EU mulls lifting sanction on Ghana’s vegetable export

The EU ambassador to Ghana, William Hanna, said though there is huge market for Ghanaian products in Europe, quality of produce to the European market will not be compromised.

‘The market is there, the consumers in Europe are interested in buying Ghanaian product but you have to get the quality right,’ he said.  ‘And I referred to one of the problems we have had over the last year that there are few vegetables, not all, just a few vegetables were not meeting the right quality of standards.’

The ban was imposed after some vegetables could not meet the quality of standards for the European market.

The vegetables were reportedly worm infested.

He revealed that since the ban was imposed, the EU has been working with local farmers to improve the quality of their product through its trade related assistance and quality enabling programme.

Ambassador Hanna said ‘the good news is that we are working together to try and ensure that they [farmers] do meet the standards. The [trade related assistance and quality enabling programme] project is giving assistance to Ghanaian producers to know what the standards are and to be able to meet them.'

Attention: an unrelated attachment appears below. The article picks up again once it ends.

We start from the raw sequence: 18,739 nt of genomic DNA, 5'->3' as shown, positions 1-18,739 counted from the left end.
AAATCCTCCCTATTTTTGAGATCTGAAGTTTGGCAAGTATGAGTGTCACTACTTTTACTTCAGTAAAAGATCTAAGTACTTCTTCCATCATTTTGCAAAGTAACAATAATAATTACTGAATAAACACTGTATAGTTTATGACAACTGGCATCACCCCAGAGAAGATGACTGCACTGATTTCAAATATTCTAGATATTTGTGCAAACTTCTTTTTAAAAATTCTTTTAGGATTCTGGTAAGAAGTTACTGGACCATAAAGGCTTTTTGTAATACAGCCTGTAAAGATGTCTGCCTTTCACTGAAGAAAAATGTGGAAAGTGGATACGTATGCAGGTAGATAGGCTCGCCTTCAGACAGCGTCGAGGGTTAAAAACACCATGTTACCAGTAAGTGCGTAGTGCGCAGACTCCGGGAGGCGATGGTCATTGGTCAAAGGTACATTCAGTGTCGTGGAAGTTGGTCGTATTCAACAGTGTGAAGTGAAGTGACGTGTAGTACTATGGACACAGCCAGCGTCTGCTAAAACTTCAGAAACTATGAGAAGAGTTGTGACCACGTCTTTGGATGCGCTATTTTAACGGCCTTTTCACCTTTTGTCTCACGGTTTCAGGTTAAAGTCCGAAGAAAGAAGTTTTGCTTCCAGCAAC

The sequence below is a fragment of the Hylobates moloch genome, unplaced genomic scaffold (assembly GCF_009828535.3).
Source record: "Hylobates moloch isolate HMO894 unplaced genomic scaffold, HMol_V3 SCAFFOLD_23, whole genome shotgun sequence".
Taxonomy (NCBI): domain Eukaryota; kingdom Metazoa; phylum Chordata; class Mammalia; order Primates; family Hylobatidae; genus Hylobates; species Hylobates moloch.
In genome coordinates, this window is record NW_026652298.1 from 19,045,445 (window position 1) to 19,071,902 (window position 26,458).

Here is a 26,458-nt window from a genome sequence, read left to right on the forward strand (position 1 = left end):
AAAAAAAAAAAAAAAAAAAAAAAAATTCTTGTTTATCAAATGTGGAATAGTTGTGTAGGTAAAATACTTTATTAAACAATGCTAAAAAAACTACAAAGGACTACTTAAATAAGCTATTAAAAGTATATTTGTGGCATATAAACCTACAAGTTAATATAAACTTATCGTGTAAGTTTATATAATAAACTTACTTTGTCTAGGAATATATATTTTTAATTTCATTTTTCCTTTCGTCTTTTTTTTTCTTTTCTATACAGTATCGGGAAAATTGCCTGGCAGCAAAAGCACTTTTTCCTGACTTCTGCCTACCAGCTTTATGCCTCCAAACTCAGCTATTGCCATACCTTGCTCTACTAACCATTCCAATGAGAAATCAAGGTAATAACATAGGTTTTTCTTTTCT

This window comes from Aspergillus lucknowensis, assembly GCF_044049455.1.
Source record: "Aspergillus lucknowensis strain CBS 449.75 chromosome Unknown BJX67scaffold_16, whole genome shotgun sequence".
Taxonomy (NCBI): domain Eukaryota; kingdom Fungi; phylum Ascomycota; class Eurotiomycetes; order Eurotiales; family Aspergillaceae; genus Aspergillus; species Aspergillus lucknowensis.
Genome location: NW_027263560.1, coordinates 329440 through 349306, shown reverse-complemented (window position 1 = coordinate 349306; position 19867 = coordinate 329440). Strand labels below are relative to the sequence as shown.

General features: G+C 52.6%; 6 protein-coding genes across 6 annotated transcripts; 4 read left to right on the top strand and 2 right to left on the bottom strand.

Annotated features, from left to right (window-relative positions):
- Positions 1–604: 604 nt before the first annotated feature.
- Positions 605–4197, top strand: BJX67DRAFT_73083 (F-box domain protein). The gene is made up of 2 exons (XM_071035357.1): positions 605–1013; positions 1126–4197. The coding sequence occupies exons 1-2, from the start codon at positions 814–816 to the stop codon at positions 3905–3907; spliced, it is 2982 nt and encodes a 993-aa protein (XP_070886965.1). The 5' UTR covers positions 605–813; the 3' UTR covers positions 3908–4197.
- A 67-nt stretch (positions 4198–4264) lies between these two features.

He said he was hopeful that the assistance project will assist the producers to enable the ban to be removed.

The ban has affected foreign exchange inflow, income of vegetable farmers and small farm holders, Alhaji Limuna, Minister of Agriculture has said.

The ban on pepper, aubergines and gourd followed an advice by the Food and Veterinary Office (FVO) of the EU.

In an audit report, FVO said “Ghana stands the risk of a ban from the European Commission as a result of improper documentation for exports and presence of pest on produce.”

Fiifi Kwetey, former minister of agriculture, now minister of transport, upheld the temporary ban to streamline activities of the vegetable exporters and to make them adhere to the world standards.

In May, Limuna commissioned an export inspection facilities at the Aviance Cargo Village in Accra.

The facilities are to ensure that vegetables from Ghana met international standards before they are exported to international markets especially to the EU.

Limuna said the facilities would essentially anchor services delivered by the Plant Protection and Regulatory Services Directorate of MOFA so that Ghana’s plant produce exports would conform to standards set by destination countries.


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